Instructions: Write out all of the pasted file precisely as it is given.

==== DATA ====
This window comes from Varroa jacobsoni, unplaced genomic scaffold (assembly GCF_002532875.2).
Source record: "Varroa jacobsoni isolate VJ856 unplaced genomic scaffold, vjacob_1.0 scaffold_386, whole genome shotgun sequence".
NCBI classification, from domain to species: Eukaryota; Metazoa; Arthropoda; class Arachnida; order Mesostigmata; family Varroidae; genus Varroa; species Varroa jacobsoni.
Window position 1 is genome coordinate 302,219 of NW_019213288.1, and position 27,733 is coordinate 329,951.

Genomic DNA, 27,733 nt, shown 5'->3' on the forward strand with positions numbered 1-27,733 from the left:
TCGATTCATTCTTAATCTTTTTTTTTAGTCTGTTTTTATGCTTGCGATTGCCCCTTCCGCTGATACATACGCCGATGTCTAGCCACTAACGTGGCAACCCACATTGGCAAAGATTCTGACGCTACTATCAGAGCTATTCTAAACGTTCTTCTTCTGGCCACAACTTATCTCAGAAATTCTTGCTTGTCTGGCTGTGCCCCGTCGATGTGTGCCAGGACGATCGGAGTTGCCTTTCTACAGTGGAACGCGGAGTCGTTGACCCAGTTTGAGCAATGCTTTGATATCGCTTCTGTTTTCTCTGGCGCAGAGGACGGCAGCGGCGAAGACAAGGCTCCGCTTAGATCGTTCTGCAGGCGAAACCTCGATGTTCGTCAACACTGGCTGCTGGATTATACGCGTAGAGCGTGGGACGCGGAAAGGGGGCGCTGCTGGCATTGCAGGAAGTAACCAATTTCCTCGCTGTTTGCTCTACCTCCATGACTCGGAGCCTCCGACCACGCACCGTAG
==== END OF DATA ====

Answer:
This window comes from Varroa jacobsoni, unplaced genomic scaffold (assembly GCF_002532875.2).
Source record: "Varroa jacobsoni isolate VJ856 unplaced genomic scaffold, vjacob_1.0 scaffold_386, whole genome shotgun sequence".
NCBI classification, from domain to species: Eukaryota; Metazoa; Arthropoda; class Arachnida; order Mesostigmata; family Varroidae; genus Varroa; species Varroa jacobsoni.
Window position 1 is genome coordinate 302,219 of NW_019213288.1, and position 27,733 is coordinate 329,951.

Genomic DNA, 27,733 nt, shown 5'->3' on the forward strand with positions numbered 1-27,733 from the left:
TCGATTCATTCTTAATCTTTTTTTTTAGTCTGTTTTTATGCTTGCGATTGCCCCTTCCGCTGATACATACGCCGATGTCTAGCCACTAACGTGGCAACCCACATTGGCAAAGATTCTGACGCTACTATCAGAGCTATTCTAAACGTTCTTCTTCTGGCCACAACTTATCTCAGAAATTCTTGCTTGTCTGGCTGTGCCCCGTCGATGTGTGCCAGGACGATCGGAGTTGCCTTTCTACAGTGGAACGCGGAGTCGTTGACCCAGTTTGAGCAATGCTTTGATATCGCTTCTGTTTTCTCTGGCGCAGAGGACGGCAGCGGCGAAGACAAGGCTCCGCTTAGATCGTTCTGCAGGCGAAACCTCGATGTTCGTCAACACTGGCTGCTGGATTATACGCGTAGAGCGTGGGACGCGGAAAGGGGGCGCTGCTGGCATTGCAGGAAGTAACCAATTTCCTCGCTGTTTGCTCTACCTCCATGACTCGGAGCCTCCGACCACGCACCGTAG